“On the morning after the Brexit vote, and David Cameron the Prime Minister resigned, it occurred to me that the people who ought to be looking in the mirror and wondering whether they need to improve their performance, were the leaders of the EU,” he said at CEDA's Global trade and trends event held in Adelaide.
Mr Downer said Britain was a reluctant joiner and had been a reluctant member of the EU ever since.
“Late to join, unenthusiastically joined, but joined because the British government at the time thought that France and Germany coming out of the second World War were doing better than Britain and perhaps Britain would therefore be better off joining in with them. In a transactional relationship, in a trade relationship, but not as part of a project to build a great and united Europe,” he said.
Mr Downer said Brexit presents both challenges and opportunities for Australia.
“The bad news for Australia is that we have lost, from the EU, the country with which we are the most like-minded. That means now, without the UK in the EU, we’ll have to invest more heavily in our relationships with countries like France and Germany,” he said.
“On the upside, the opportunities for Australia from Brexit, in relation to the UK, I think are very positive. This will be an opportunity for us to negotiate a free trade agreement with the UK, which will mean eliminating the barriers to entry into the British market that we currently confront,” he said.
Senior Trade and Investment Commissioner to Western Europe Richard Leather said the changing political landscape will lead to a more introspective Europe.
“This period of extended uncertainty, politically, is impacting the decision-making cycles of companies. So we are seeing emerging market phenomena impacting the way decisions are being taken in traditionally fast-moving, established markets,” he said.
Mr Leather said Australia is countering Europe’s introspection with key programs that Austrade and the Department of Foreign Affairs and Trade are working on at both federal and state levels of government.
“Obviously DCNS, the French company, has recently been awarded the contract for the submarines. That means that we are working across Europe with companies, to find ways to make this contract stickier for the economy,” he said.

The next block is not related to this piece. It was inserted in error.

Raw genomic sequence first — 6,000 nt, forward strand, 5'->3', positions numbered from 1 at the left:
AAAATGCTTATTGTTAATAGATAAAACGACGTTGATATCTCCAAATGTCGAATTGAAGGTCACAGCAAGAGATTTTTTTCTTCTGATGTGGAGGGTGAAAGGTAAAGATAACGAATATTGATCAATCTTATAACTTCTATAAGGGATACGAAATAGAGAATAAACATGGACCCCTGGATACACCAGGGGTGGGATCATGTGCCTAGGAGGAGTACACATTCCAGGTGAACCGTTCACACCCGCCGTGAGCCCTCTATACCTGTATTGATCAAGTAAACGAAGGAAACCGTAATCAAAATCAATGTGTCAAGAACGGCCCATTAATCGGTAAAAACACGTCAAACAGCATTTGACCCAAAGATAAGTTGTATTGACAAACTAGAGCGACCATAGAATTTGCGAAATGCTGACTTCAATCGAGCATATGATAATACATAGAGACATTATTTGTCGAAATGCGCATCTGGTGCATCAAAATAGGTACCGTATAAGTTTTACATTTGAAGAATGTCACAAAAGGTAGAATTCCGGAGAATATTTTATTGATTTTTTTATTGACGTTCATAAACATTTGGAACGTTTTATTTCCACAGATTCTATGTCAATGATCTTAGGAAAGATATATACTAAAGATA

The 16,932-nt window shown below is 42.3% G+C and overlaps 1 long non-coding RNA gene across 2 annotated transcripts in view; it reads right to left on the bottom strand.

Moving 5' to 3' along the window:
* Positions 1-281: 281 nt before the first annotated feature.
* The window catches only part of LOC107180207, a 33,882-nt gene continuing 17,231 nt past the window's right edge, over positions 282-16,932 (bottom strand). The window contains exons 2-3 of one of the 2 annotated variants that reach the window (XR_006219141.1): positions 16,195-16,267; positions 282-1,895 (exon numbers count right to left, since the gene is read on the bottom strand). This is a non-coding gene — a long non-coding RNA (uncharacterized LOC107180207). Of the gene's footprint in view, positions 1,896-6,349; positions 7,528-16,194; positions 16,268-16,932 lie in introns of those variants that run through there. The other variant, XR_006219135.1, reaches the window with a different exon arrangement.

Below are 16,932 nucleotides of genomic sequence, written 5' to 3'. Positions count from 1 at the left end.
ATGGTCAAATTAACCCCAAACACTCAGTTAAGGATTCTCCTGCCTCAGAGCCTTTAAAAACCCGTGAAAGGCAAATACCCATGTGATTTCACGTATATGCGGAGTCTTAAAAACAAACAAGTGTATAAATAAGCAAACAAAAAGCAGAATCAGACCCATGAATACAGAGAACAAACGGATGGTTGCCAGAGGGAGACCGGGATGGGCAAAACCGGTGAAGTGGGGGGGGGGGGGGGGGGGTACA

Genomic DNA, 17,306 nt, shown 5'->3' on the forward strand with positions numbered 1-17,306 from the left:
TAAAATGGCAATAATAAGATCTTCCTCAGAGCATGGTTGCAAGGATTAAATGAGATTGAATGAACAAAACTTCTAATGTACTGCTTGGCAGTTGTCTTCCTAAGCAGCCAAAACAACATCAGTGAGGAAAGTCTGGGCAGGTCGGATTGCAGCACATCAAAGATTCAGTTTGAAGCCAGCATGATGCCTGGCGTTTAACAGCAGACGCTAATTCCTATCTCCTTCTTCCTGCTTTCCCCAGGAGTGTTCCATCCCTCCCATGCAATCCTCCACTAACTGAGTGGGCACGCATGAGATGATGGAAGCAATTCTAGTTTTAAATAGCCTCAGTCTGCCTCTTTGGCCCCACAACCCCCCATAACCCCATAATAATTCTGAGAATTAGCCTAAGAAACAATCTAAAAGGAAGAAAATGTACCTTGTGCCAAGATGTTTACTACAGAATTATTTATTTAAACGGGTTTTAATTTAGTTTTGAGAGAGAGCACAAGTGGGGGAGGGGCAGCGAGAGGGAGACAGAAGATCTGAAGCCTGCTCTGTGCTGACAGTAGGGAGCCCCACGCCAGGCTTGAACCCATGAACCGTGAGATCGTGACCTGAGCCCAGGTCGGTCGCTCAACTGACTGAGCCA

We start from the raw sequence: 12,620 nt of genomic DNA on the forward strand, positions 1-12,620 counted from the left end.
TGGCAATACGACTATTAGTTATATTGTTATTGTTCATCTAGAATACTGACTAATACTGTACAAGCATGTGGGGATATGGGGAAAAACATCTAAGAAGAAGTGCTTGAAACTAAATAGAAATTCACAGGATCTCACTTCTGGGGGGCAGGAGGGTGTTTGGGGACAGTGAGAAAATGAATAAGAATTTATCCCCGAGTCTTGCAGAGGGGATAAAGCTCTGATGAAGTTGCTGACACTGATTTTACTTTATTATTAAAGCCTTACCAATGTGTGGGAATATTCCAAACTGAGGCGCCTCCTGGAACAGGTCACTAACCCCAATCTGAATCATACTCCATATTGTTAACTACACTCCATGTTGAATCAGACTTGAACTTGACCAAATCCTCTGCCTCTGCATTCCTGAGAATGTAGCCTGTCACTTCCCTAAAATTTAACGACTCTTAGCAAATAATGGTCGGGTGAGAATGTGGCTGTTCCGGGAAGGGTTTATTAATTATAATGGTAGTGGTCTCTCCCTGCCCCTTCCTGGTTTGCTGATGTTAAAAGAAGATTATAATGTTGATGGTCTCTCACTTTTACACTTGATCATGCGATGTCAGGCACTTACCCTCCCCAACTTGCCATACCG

“By stickier I mean engaging in adjacent industries, finding ways beyond the defence contracting space for them to participate. These big primes have interest that go beyond the defence sector, but the defence sector has provided an opportunity for them to focus on our part of the world,” he said.
Department of State Development Chief Executive Officer Mark Duffy compared Brexit with a divorce and said the EU needed to reflect on its performance.
“What I’ve noticed about divorce, because I have observed a couple of them, is that it’s not just a period of introspection, it’s a period of reflection – ‘what did I do wrong?’ and ‘what can I do better?’,” he said.
“It doesn’t mean we won’t get on, as many divorced families actually do better separate but together, rather than together but ultimately unhappy.”
Mr Duffy said he was optimistic that the EU will look at itself in the process and that Brexit would be a two-year conversation but possibly longer.
“I think it could be a very exciting thing, that Brexit has brought an event to a head that, I think, was unsustainable.”
Meanwhile, Australian Ambassador to the Philippines Her Excellency Amanda Gorely spoke about the impact that the Trump administration was having on the Philippines.
“I believe the election of Trump offers a potential window for the US to bring the Philippines back into the alliance fold,” she said.
Ms Gorely said many people have spoken of the similarities between Trump and President of the Philippines Rodrigo Duterte and that they may get along very well together.
“I think that’s certainly a possibility, there’s also the possibility that their styles might conflict as well because they’re so similar,” she said.
“I think if the US administration reached out to the Philippine’s administration it would be well received.”
Australian Ambassador to Saudi Arabia His Excellency Dr Ralph King said the Trump administration was a welcome change to the government of Saudi Arabia.
“It is safe to say that the Saudi Arabian government has enthusiastically embraced the change. They were not great fans, especially towards the end, of President Obama,” he said.
Dr King said they are pleased with the opportunity presented by President Trump and highlighted the recent high profile visit by Saudi Deputy Crown Prince Mohammed bin Salman Al Saud to Washington.
“They also like the Trump administration’s attitude to the region especially Iran, whatever our views of that, these are thought of in Riyadh as encouraging developments.”